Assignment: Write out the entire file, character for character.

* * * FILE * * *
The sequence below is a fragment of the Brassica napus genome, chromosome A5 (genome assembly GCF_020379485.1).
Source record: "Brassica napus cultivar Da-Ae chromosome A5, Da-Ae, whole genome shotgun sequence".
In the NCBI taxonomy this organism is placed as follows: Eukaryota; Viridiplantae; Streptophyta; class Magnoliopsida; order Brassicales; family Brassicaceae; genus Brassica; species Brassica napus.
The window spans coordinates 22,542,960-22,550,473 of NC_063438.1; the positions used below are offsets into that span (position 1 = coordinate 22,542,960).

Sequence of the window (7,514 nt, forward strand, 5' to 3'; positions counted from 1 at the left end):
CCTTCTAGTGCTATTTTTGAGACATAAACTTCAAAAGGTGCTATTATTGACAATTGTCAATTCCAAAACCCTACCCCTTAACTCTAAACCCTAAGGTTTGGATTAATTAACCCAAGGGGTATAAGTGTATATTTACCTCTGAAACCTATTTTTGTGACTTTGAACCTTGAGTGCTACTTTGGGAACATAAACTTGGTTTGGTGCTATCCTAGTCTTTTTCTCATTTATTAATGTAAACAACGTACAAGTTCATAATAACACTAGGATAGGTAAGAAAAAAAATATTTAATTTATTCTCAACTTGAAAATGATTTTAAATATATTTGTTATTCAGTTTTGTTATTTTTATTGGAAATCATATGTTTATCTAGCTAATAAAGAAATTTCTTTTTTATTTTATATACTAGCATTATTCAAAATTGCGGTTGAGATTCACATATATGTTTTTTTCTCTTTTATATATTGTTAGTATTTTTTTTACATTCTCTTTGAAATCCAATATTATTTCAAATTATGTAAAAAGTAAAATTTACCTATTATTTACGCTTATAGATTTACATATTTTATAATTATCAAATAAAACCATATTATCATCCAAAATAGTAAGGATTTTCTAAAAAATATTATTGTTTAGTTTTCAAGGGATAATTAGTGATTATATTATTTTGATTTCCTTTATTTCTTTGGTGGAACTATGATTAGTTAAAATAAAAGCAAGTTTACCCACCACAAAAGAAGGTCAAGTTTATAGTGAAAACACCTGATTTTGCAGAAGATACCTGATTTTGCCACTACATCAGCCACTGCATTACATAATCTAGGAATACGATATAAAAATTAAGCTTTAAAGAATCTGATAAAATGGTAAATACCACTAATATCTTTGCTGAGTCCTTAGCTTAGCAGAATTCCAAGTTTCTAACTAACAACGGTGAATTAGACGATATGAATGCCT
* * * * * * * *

The sequence below is a fragment of the Brassica napus genome, chromosome A5 (genome assembly GCF_020379485.1).
Source record: "Brassica napus cultivar Da-Ae chromosome A5, Da-Ae, whole genome shotgun sequence".
In the NCBI taxonomy this organism is placed as follows: Eukaryota; Viridiplantae; Streptophyta; class Magnoliopsida; order Brassicales; family Brassicaceae; genus Brassica; species Brassica napus.
The window spans coordinates 22,542,960-22,550,473 of NC_063438.1; the positions used below are offsets into that span (position 1 = coordinate 22,542,960).

Sequence of the window (7,514 nt, forward strand, 5' to 3'; positions counted from 1 at the left end):
CCTTCTAGTGCTATTTTTGAGACATAAACTTCAAAAGGTGCTATTATTGACAATTGTCAATTCCAAAACCCTACCCCTTAACTCTAAACCCTAAGGTTTGGATTAATTAACCCAAGGGGTATAAGTGTATATTTACCTCTGAAACCTATTTTTGTGACTTTGAACCTTGAGTGCTACTTTGGGAACATAAACTTGGTTTGGTGCTATCCTAGTCTTTTTCTCATTTATTAATGTAAACAACGTACAAGTTCATAATAACACTAGGATAGGTAAGAAAAAAAATATTTAATTTATTCTCAACTTGAAAATGATTTTAAATATATTTGTTATTCAGTTTTGTTATTTTTATTGGAAATCATATGTTTATCTAGCTAATAAAGAAATTTCTTTTTTATTTTATATACTAGCATTATTCAAAATTGCGGTTGAGATTCACATATATGTTTTTTTCTCTTTTATATATTGTTAGTATTTTTTTTACATTCTCTTTGAAATCCAATATTATTTCAAATTATGTAAAAAGTAAAATTTACCTATTATTTACGCTTATAGATTTACATATTTTATAATTATCAAATAAAACCATATTATCATCCAAAATAGTAAGGATTTTCTAAAAAATATTATTGTTTAGTTTTCAAGGGATAATTAGTGATTATATTATTTTGATTTCCTTTATTTCTTTGGTGGAACTATGATTAGTTAAAATAAAAGCAAGTTTACCCACCACAAAAGAAGGTCAAGTTTATAGTGAAAACACCTGATTTTGCAGAAGATACCTGATTTTGCCACTACATCAGCCACTGCATTACATAATCTAGGAATACGATATAAAAATTAAGCTTTAAAGAATCTGATAAAATGGTAAATACCACTAATATCTTTGCTGAGTCCTTAGCTTAGCAGAATTCCAAGTTTCTAACTAACAACGGTGAATTAGACGATATGAATGCCT